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Author Topic: How Would Non-Traditional Marriages Benefit The State?  (Read 10196 times)
King Chester
Geronta
Perioikos
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Merit: 16
Posts: 183



« on: September 04, 2008, 10:42:17 PM »

Proposition:  The State's objective is to grow and prosper, while bringing the greatest amount of happiness to the greatest number of citizens.

Dilemma:  Two percent to five percent (though some argue as much as ten percent, though WE feel this number is grossly exagerated)  want the government to recognize their idea of marriage while the other ninety-eight to ninety-five percent (or ninety percent) wish for marriage to remain what it has traditionally been recognized as.  WE shall even allow for enough sympathy to exist that forty percent of persons want the meaning of marriage to change, but sixty percent want marriage to remain as what they have always known it to be.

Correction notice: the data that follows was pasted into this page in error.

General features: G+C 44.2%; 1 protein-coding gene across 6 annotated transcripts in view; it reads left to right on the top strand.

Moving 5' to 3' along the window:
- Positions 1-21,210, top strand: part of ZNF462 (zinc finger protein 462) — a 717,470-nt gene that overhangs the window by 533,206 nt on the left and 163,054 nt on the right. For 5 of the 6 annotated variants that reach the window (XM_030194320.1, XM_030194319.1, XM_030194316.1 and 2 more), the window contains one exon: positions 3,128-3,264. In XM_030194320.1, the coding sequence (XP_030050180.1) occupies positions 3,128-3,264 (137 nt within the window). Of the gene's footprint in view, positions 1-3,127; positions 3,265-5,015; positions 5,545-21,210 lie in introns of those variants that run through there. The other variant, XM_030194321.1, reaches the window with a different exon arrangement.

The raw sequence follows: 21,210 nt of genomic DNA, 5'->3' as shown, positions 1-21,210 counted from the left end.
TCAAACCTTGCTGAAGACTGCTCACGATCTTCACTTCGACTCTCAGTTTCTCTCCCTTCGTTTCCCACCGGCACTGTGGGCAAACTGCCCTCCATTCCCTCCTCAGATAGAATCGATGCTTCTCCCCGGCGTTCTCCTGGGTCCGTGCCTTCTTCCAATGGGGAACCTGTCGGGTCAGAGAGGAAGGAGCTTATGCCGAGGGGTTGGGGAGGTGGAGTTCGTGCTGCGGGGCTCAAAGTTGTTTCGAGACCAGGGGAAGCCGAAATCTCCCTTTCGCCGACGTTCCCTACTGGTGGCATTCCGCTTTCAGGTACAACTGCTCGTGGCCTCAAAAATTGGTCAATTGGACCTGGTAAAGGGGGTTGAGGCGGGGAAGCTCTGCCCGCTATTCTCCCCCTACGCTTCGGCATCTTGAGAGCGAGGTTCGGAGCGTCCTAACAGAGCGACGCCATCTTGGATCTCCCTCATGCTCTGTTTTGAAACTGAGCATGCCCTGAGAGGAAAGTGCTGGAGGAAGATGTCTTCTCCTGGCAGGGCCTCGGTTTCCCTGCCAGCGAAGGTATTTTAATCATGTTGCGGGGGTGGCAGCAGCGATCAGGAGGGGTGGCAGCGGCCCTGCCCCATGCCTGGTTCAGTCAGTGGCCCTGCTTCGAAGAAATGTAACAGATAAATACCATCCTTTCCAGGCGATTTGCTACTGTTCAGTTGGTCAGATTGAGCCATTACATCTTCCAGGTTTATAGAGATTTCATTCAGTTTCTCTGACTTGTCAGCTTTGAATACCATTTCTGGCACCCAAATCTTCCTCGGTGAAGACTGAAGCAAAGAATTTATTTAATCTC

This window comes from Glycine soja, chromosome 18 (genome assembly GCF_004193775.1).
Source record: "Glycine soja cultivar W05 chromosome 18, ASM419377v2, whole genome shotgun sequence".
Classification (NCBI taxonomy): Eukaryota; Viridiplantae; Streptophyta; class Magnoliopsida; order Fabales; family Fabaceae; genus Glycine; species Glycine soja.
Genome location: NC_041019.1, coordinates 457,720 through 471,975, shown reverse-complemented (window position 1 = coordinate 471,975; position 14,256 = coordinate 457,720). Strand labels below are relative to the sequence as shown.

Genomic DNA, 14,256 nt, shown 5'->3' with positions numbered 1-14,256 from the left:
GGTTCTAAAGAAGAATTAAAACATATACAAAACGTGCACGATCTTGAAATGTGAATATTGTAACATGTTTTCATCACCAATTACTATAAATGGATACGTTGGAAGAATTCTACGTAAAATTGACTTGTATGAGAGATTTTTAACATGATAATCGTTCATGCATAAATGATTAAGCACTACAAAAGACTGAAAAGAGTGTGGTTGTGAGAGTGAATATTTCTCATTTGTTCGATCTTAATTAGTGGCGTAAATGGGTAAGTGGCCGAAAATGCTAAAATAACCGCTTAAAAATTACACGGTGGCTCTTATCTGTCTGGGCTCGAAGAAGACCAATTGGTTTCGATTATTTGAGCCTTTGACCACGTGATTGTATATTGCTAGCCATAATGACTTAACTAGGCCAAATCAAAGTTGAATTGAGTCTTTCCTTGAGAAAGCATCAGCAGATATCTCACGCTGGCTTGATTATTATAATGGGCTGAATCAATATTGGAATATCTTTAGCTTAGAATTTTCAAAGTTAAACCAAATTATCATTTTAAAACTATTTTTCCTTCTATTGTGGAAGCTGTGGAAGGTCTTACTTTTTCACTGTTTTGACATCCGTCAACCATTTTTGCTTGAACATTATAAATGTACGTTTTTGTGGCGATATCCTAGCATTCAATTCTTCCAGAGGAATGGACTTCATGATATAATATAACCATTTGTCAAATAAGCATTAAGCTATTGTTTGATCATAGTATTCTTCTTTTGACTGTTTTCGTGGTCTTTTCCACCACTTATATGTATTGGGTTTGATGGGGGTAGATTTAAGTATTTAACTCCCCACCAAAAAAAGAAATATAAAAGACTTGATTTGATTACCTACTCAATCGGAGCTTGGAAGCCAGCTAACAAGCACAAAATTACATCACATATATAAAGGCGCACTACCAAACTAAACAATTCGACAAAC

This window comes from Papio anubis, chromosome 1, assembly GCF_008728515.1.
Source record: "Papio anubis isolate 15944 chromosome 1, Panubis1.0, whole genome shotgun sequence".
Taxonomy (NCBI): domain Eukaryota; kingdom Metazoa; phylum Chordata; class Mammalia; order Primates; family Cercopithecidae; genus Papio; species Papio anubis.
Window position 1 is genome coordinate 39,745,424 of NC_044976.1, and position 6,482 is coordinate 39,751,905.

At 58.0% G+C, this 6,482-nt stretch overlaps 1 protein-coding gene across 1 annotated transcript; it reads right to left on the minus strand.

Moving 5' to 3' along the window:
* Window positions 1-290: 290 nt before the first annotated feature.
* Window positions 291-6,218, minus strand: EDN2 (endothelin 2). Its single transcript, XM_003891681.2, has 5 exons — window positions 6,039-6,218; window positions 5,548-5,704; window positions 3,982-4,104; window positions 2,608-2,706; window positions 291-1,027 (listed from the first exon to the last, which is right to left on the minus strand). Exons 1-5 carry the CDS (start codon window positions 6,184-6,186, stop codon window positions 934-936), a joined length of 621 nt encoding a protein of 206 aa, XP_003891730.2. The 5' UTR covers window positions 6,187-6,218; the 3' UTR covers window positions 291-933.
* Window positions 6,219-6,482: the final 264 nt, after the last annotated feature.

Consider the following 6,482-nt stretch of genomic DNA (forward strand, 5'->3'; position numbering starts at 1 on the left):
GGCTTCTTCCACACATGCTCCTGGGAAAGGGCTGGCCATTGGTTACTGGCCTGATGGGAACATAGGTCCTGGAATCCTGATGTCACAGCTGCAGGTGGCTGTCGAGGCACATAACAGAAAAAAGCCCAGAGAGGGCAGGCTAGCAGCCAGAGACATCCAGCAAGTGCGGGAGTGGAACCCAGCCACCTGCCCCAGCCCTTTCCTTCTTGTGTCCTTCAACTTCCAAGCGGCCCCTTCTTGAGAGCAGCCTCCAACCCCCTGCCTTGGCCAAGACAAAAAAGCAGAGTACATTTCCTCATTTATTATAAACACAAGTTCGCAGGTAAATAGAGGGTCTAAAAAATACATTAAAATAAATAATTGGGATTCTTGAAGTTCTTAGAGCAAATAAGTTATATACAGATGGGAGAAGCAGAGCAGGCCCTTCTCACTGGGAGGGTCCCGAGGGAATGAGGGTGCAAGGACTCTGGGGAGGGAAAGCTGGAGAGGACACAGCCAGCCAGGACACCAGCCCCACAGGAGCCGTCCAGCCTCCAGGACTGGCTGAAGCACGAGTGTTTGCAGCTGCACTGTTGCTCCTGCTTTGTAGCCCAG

Question:  How does the State benefit from recognizing a change in the meaning of the word, "marriage".  Remember, in this question, it is the State's objective to grow and prosper AND more people will be happier if marriage retains it's traditional meaning.  How Would Non-Traditional Marriages Benefit The State?
« Last Edit: September 04, 2008, 10:44:58 PM by King Chester » Logged
Kadoshim
Archon Basileus
Spartiate
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Merit: 14
Posts: 407



« Reply #1 on: September 05, 2008, 12:17:47 PM »

You are absolutely right.
Using this objective of the State of course. We feel that the primary objective of the State is to protect the rights, lives, and privileges of the people. While building prosperity is essential to protecting the privilege of the people, it is equally important that there is enough education and opportunity that wealth can be reached by anyone who has the merit.